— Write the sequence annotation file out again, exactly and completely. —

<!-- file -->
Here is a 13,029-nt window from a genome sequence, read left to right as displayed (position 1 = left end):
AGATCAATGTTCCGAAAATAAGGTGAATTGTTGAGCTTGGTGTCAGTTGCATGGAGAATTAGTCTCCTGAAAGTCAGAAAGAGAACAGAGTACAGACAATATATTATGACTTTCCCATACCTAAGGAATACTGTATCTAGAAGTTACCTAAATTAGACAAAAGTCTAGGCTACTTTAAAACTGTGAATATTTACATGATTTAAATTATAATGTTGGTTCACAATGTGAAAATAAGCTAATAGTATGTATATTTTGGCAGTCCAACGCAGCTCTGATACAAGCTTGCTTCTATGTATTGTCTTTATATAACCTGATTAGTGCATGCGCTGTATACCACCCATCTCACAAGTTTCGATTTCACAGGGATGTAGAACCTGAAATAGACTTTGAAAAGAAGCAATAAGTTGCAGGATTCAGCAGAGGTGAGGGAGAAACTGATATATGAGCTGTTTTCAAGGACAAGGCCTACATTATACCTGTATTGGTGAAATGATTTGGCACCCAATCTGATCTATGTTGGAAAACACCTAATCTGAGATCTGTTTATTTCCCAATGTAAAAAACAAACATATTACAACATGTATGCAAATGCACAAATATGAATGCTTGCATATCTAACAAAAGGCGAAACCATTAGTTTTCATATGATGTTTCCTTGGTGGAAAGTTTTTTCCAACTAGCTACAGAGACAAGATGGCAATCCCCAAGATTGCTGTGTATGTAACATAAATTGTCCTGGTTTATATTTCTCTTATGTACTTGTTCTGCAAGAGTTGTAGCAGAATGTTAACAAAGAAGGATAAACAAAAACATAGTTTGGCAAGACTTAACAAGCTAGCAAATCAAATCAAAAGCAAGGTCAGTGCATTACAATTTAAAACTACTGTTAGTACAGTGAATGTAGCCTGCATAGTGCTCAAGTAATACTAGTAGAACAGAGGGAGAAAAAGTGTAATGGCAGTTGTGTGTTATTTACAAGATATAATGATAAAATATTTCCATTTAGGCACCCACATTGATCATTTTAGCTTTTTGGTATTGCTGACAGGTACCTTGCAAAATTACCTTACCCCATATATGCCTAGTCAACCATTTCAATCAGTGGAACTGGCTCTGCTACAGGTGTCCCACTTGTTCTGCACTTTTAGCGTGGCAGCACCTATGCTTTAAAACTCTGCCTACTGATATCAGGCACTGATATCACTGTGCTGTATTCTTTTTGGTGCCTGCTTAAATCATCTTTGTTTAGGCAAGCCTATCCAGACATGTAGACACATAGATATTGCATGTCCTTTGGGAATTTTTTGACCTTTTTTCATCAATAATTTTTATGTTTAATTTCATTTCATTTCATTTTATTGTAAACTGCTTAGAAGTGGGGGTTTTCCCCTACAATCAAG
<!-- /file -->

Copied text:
Here is a 13,029-nt window from a genome sequence, read left to right as displayed (position 1 = left end):
AGATCAATGTTCCGAAAATAAGGTGAATTGTTGAGCTTGGTGTCAGTTGCATGGAGAATTAGTCTCCTGAAAGTCAGAAAGAGAACAGAGTACAGACAATATATTATGACTTTCCCATACCTAAGGAATACTGTATCTAGAAGTTACCTAAATTAGACAAAAGTCTAGGCTACTTTAAAACTGTGAATATTTACATGATTTAAATTATAATGTTGGTTCACAATGTGAAAATAAGCTAATAGTATGTATATTTTGGCAGTCCAACGCAGCTCTGATACAAGCTTGCTTCTATGTATTGTCTTTATATAACCTGATTAGTGCATGCGCTGTATACCACCCATCTCACAAGTTTCGATTTCACAGGGATGTAGAACCTGAAATAGACTTTGAAAAGAAGCAATAAGTTGCAGGATTCAGCAGAGGTGAGGGAGAAACTGATATATGAGCTGTTTTCAAGGACAAGGCCTACATTATACCTGTATTGGTGAAATGATTTGGCACCCAATCTGATCTATGTTGGAAAACACCTAATCTGAGATCTGTTTATTTCCCAATGTAAAAAACAAACATATTACAACATGTATGCAAATGCACAAATATGAATGCTTGCATATCTAACAAAAGGCGAAACCATTAGTTTTCATATGATGTTTCCTTGGTGGAAAGTTTTTTCCAACTAGCTACAGAGACAAGATGGCAATCCCCAAGATTGCTGTGTATGTAACATAAATTGTCCTGGTTTATATTTCTCTTATGTACTTGTTCTGCAAGAGTTGTAGCAGAATGTTAACAAAGAAGGATAAACAAAAACATAGTTTGGCAAGACTTAACAAGCTAGCAAATCAAATCAAAAGCAAGGTCAGTGCATTACAATTTAAAACTACTGTTAGTACAGTGAATGTAGCCTGCATAGTGCTCAAGTAATACTAGTAGAACAGAGGGAGAAAAAGTGTAATGGCAGTTGTGTGTTATTTACAAGATATAATGATAAAATATTTCCATTTAGGCACCCACATTGATCATTTTAGCTTTTTGGTATTGCTGACAGGTACCTTGCAAAATTACCTTACCCCATATATGCCTAGTCAACCATTTCAATCAGTGGAACTGGCTCTGCTACAGGTGTCCCACTTGTTCTGCACTTTTAGCGTGGCAGCACCTATGCTTTAAAACTCTGCCTACTGATATCAGGCACTGATATCACTGTGCTGTATTCTTTTTGGTGCCTGCTTAAATCATCTTTGTTTAGGCAAGCCTATCCAGACATGTAGACACATAGATATTGCATGTCCTTTGGGAATTTTTTGACCTTTTTTCATCAATAATTTTTATGTTTAATTTCATTTCATTTCATTTTATTGTAAACTGCTTAGAAGTGGGGGTTTTCCCCTACAATCAAG